Despite Chrysler’s painful bankruptcy restructuring, the Dodge brand’s fabled Viper supercar has a new lease on life.
Chrysler keeps pet snake for now
Last year Chrysler seemed determined to sell Viper (for only around $10 million) as a means of tapping into some needed cash revenue. Interested parties though, evaporated along with the safety margin in global equity markets.
In the meantime, Chrysler's bankruptcy has been initiated and a new partnership with Fiat instigated.
Packing a 8.4l V10 Viper is disturbingly quick and outlandishly styled, yet the demanding handling and lack of heritage curtail residuals and they are particularly unloved trade-ins.
Viper’s boss, under the new Fiat directed management team, is Mike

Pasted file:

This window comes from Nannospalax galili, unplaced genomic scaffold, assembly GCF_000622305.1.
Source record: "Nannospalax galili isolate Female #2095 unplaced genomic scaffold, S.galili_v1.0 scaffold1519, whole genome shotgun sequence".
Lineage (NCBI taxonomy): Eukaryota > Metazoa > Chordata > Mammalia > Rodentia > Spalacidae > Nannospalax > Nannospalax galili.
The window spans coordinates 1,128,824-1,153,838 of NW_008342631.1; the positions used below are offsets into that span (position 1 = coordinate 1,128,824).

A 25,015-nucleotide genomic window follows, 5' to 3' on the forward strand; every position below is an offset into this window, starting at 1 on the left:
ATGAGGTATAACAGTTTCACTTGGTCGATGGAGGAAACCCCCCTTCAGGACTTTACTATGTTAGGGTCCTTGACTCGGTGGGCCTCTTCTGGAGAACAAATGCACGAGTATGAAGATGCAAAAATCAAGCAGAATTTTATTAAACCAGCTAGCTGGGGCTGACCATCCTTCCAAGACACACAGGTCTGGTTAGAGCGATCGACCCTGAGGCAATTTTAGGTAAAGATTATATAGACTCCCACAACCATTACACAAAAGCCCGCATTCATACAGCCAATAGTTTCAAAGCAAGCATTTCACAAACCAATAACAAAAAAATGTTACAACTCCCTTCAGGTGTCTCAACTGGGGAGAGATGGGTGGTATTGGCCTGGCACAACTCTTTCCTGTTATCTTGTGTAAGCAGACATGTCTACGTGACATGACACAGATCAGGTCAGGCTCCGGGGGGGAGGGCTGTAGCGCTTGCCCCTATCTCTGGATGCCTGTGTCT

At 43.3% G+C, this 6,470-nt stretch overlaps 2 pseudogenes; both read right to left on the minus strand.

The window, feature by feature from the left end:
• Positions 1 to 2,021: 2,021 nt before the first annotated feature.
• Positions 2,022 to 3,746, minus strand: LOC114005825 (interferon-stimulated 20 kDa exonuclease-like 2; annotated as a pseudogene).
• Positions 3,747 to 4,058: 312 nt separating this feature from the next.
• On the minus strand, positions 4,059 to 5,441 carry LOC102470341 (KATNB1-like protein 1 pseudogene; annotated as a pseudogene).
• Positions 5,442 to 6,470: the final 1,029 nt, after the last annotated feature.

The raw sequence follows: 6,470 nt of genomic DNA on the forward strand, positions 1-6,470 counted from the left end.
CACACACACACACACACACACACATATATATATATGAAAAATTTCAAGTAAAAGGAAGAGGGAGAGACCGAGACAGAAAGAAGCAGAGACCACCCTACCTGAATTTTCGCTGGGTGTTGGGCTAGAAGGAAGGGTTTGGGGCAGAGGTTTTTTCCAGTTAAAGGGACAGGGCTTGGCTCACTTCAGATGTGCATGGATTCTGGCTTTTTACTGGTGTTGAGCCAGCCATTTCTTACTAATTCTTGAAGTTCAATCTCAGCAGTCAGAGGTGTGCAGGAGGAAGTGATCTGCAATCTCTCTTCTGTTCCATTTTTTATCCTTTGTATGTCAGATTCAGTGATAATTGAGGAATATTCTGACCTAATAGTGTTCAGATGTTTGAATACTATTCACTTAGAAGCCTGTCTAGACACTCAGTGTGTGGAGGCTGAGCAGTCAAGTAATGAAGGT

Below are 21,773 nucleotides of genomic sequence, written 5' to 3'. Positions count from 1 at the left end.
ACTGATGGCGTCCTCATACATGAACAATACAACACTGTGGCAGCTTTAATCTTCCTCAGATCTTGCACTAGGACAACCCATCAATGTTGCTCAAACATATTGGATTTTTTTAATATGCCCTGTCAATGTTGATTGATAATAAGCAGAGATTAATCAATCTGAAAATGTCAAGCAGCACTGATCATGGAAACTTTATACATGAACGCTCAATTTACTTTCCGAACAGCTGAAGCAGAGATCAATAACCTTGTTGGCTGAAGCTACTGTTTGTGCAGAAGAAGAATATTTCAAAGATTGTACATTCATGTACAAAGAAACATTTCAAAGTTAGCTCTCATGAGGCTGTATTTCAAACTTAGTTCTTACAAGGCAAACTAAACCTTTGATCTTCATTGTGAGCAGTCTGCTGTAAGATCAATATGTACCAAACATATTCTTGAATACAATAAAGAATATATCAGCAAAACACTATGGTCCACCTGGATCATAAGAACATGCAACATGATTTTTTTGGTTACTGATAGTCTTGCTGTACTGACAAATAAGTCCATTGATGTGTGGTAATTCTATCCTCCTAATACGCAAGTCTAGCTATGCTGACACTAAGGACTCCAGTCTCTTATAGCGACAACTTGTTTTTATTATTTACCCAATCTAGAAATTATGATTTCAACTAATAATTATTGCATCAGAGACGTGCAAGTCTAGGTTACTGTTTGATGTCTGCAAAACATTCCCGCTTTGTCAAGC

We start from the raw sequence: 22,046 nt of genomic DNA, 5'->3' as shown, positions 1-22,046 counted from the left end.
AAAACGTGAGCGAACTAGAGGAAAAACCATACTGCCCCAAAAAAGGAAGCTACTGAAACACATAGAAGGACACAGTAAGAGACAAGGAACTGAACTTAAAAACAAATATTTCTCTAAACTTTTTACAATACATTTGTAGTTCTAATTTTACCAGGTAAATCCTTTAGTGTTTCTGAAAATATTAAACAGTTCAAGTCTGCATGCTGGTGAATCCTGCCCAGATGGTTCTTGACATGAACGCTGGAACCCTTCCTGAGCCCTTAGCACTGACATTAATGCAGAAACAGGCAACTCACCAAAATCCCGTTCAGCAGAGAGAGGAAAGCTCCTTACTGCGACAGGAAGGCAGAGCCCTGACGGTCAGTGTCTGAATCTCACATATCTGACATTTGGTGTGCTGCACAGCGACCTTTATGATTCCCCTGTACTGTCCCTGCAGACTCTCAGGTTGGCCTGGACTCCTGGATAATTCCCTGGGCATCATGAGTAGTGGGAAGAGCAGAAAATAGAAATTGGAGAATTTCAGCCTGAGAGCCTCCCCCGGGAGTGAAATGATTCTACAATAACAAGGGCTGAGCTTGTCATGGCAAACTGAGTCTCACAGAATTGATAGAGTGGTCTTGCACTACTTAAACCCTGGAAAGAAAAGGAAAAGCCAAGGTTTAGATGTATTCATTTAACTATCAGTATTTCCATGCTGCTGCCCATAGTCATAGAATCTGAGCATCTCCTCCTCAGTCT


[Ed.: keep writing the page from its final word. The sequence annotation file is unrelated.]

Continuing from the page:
Accavitti, and he’s put some spectacular spin on the surprising
decision to not sell off the brand.
“We’re extremely proud that the
ultimate American-built sports car with its world-class performance
will live on as the iconic image leader for the Dodge brand,” he said.
Truth be told though, it has been a case of calculated withdrawal from a market devoid of buyers for a brand which only retails one product – a truck engined, 8.4l 450kW supercar.
As heroic as the Viper is, from its humble beginnings as a concept car in 1989, the market for something as fast, forbidding and crass in the 21st century has all but dissipated.
No surprise then to find the Connor Avenue factory has only assembled 118 Vipers this year, and from now on, all cars will be pre-ordered with no inventory stocking production runs.